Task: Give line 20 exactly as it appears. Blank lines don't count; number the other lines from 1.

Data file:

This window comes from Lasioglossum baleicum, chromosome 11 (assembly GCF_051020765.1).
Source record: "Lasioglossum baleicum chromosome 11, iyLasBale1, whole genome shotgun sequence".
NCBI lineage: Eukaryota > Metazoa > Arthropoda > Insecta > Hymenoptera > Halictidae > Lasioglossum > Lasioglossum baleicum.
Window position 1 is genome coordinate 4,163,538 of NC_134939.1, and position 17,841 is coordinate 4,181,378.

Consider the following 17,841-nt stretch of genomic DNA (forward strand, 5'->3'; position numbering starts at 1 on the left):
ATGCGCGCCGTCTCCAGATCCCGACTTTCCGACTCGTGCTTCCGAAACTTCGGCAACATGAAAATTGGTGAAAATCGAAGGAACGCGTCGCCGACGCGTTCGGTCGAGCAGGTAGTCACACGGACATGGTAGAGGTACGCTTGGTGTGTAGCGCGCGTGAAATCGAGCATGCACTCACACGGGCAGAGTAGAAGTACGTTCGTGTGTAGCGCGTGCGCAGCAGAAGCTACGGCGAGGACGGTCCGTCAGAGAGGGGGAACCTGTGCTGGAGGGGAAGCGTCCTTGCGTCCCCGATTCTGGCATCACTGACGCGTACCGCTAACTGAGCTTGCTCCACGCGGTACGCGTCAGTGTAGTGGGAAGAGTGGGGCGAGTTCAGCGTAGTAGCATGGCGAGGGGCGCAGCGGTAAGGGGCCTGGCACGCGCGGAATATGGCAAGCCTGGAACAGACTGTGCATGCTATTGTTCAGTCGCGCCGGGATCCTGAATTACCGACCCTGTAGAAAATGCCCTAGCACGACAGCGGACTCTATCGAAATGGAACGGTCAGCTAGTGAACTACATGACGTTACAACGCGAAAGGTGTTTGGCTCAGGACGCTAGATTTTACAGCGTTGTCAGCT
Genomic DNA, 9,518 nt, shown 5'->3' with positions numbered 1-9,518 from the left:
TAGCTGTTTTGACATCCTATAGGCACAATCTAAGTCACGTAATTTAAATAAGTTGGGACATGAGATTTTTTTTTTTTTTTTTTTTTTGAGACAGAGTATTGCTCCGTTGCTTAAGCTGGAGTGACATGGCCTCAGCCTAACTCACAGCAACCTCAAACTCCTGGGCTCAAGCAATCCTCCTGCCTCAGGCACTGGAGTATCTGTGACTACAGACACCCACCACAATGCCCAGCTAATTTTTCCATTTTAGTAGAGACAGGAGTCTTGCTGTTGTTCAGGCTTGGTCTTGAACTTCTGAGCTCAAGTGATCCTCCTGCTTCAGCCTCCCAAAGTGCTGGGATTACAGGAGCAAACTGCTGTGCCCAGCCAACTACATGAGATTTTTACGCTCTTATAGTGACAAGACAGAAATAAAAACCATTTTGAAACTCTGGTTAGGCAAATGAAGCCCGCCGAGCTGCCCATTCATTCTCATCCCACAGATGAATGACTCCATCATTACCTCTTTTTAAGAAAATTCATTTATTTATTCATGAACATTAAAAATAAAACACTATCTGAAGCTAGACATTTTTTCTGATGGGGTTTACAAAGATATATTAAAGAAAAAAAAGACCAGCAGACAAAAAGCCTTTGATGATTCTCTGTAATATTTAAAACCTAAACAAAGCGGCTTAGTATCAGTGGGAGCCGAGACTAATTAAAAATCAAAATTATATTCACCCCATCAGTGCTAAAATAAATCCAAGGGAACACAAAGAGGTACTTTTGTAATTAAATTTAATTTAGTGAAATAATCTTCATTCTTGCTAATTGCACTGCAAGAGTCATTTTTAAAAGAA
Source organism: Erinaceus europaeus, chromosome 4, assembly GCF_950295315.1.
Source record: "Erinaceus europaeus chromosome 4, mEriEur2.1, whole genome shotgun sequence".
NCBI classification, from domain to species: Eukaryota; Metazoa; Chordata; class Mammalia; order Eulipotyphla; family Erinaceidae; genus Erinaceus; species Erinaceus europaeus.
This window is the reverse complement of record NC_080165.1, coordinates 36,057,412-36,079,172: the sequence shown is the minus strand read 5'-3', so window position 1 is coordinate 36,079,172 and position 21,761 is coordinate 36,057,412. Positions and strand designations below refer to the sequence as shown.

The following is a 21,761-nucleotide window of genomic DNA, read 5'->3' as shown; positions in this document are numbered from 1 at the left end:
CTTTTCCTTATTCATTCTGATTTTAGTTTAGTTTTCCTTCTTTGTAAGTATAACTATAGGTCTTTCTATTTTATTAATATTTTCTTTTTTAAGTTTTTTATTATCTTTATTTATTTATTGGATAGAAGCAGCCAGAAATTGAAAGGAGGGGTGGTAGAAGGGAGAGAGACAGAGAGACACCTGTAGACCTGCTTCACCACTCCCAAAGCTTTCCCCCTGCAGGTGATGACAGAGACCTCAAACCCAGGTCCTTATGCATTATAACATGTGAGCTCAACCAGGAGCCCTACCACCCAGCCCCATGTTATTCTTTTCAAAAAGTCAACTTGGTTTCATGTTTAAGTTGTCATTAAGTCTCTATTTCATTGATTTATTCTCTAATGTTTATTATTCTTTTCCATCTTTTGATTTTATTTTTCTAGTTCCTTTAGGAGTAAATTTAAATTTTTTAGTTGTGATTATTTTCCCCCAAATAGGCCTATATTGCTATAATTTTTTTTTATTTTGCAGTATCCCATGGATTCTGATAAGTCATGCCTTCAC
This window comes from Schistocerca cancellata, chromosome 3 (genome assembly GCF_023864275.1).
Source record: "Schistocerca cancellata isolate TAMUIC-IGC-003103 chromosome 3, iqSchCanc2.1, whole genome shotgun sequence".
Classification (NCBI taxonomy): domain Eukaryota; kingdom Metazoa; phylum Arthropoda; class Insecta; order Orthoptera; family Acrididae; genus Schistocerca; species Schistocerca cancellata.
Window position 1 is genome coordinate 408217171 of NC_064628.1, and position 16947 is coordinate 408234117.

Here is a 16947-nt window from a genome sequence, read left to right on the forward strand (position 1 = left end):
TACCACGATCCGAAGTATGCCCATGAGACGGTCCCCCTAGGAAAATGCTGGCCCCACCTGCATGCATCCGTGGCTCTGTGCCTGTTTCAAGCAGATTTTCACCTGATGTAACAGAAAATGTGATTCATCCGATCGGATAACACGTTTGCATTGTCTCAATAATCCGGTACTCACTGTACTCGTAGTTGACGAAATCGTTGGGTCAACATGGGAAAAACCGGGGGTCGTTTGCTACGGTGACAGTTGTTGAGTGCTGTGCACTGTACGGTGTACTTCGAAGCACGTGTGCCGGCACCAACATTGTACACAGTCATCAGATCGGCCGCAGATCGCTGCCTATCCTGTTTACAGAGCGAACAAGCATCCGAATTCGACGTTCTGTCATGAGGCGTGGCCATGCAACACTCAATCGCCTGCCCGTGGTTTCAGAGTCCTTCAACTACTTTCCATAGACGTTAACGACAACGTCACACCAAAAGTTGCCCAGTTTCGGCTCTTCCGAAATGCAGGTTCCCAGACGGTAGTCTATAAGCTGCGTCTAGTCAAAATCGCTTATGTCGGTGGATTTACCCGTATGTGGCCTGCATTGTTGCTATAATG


TACCACGATCCGAAGTATGCCCATGAGACGGTCCCCCTAGGAAAATGCTGGCCCCACCTGCATGCATCCGTGGCTCTGTGCCTGTTTCAAGCAGATTTTCACCTGATGTAACAGAAAATGTGATTCATCCGATCGGATAACACGTTTGCATTGTCTCAATAATCCGGTACTCACTGTACTCGTAGTTGACGAAATCGTTGGGTCAACATGGGAAAAACCGGGGGTCGTTTGCTACGGTGACAGTTGTTGAGTGCTGTGCACTGTACGGTGTACTTCGAAGCACGTGTGCCGGCACCAACATTGTACACAGTCATCAGATCGGCCGCAGATCGCTGCCTATCCTGTTTACAGAGCGAACAAGCATCCGAATTCGACGTTCTGTCATGAGGCGTGGCCATGCAACACTCAATCGCCTGCCCGTGGTTTCAGAGTCCTTCAACTACTTTCCATAGACGTTAACGACAACGTCACACCAAAAGTTGCCCAGTTTCGGCTCTTCCGAAATGCAGGTTCCCAGACGGTAGTCTATAAGCTGCGTCTAGTCAAAATCGCTTATGTCGGTGGATTTACCCGTATGTGGCCTGCATTGTTGCTATAATG